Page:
• Explore ways in which counselors can better understand the internal lives of clients and the role of faith and meaning in wellness.
  • Examine spirituality, values, ethics, and morals and how these factors relate to meaning making in client’s lives.
  • Understand practical applications of exploring faith, meaning, purpose, and spiritual development with clients.

Speaker(s):
Standard: $32.00
Members: $22.00

Dirt Road Counseling: Evidence-Based Interventions for Rural Mental Health Delivery


Identification: LIVA18016

Credits: None available.

National datasets show a severe shortage of mental health providers in rural communities. The presenters will discuss current trends in the delivery of counseling and other mental health services to rural clients and communities. Current literature suggests the needs of rural clients are as diverse as those faced by clients from the inner city. This session will help counselors to connect with the most current and up- to-date practices for the delivery of evidenced-based mental health services for clients in rural areas.

Learning Objectivies:

  • Identify models for delivery of mental health services in rural areas and critically examine current literature on rural mental health.
  • Explore challenges faced by clients and providers within rural populations and develop stronger working relationships with rural mental health providers.
  • Understand diversity issues and multicultural needs of mental health clients in rural areas and generalize findings to better mental health service delivery in other rural areas.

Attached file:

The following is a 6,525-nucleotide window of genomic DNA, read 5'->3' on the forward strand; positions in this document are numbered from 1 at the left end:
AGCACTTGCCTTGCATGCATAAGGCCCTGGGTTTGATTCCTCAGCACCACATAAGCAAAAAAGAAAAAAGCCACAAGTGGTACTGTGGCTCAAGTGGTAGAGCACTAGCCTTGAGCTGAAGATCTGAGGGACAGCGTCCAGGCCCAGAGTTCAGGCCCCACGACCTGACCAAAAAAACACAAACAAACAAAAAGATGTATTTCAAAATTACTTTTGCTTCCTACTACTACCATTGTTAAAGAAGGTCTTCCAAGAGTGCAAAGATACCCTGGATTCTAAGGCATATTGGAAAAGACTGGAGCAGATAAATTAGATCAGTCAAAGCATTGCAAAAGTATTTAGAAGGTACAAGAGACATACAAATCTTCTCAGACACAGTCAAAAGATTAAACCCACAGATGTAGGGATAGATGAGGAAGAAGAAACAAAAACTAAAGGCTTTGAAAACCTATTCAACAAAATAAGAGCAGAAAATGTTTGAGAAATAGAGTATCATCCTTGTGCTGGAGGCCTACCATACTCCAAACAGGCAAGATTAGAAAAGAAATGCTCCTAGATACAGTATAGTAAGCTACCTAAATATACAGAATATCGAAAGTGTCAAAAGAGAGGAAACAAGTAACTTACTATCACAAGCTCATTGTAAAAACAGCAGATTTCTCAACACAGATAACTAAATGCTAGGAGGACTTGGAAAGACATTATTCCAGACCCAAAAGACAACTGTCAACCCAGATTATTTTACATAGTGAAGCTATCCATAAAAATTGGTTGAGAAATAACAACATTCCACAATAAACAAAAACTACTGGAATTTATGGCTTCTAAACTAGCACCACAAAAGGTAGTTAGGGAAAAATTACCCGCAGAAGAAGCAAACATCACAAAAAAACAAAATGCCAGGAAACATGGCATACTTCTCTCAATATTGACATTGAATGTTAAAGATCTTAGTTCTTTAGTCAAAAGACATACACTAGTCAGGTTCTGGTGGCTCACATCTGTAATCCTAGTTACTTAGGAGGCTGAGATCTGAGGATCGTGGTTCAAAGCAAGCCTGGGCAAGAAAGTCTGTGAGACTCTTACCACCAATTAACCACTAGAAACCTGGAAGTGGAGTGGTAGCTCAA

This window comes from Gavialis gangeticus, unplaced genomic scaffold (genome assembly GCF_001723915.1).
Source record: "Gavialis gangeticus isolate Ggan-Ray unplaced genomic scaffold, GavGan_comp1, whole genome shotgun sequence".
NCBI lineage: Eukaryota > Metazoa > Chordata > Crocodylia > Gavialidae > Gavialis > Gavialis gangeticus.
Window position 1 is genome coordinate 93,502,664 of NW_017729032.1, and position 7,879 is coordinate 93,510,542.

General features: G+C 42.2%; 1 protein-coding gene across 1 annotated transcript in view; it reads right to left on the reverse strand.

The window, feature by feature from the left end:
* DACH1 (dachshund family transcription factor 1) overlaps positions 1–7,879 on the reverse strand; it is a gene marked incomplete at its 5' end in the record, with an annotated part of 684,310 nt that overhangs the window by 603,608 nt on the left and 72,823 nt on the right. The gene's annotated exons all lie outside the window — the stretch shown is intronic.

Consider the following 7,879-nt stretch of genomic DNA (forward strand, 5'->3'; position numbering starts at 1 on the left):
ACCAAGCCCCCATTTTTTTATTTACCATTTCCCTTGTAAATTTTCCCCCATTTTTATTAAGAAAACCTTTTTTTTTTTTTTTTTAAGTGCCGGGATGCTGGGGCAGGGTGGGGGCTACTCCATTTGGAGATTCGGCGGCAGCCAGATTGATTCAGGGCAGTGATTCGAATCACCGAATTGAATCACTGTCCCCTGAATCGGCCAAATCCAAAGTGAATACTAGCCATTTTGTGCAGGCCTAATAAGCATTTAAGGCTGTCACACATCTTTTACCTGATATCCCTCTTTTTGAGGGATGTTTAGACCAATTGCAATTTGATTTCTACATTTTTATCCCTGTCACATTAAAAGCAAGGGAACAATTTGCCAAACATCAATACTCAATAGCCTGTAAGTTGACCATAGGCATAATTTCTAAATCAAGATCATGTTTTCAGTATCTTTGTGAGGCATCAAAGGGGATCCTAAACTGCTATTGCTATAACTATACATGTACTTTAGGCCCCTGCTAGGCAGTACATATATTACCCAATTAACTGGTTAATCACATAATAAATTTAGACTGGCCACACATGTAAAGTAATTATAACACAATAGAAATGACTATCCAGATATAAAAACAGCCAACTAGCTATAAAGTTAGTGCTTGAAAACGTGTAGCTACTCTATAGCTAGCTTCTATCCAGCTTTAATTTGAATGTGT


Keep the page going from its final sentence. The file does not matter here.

Speaker(s):
  • Charles Crews, PhD, Associate Professor for the Department of Educational Psychology and Leadership, Texas Tech University
  • Tara Fox, MA, Behavioral Health Specialist, Central Plains Center
  • Katye Clark, MEd, Counselor, West Texas Centers
Standard: $49.00
Members: $29.00

Animal-Assisted Therapy in Counseling, Therapeutic Horticulture, and Wilderness/Nature Therapy


Identification: BK18001

Credits: None available.


This chapter explores the multidimensional premises behind the power of animals, plants, and nature in life as well as the practical use of animals, plants, and nature in counseling.

Tags: Book Chapter
Standard: $32.00
Members: $22.00

Internet Addiction


Identification: ACA277

Credits: None available.

Source: 

Watson, J. C. (2015). Internet addiction. In R. L. Smith (Ed.), Treatment strategies for substance and process addictions (pp. 293–312). Alexandria, VA: American Counseling Association



Description:
This chapter examines the emerging construct of Internet addiction, how it is conceptualized in the current diagnostic nomenclature, and how it can be addressed and processed in the counseling relationship.



Objectives:

  1. Explore various techniques and instruments that can be used to assess for Internet addiction
  2. Understand evidence-based practices for addressing and treating Internet addiction across various clinical settings

Speaker(s):
Category: Book Chapter
Standard: $32.00
Members: $22.00
Print Certificate
Review Answers
Print Transcript
Completed on: token-completed_on
Review Answers
Please select the appropriate credit type:
/
test_id: 
credits: 
completed on: 
rendered in: 
* - Indicates answer is required.
token-content
token-speaker-name image
token-speaker-name
token-index
token-content
token-index
token-content
token-index
token-content
token-index
token-content
token-index
token-content
token-index
token-content
/
/
token-index
token-content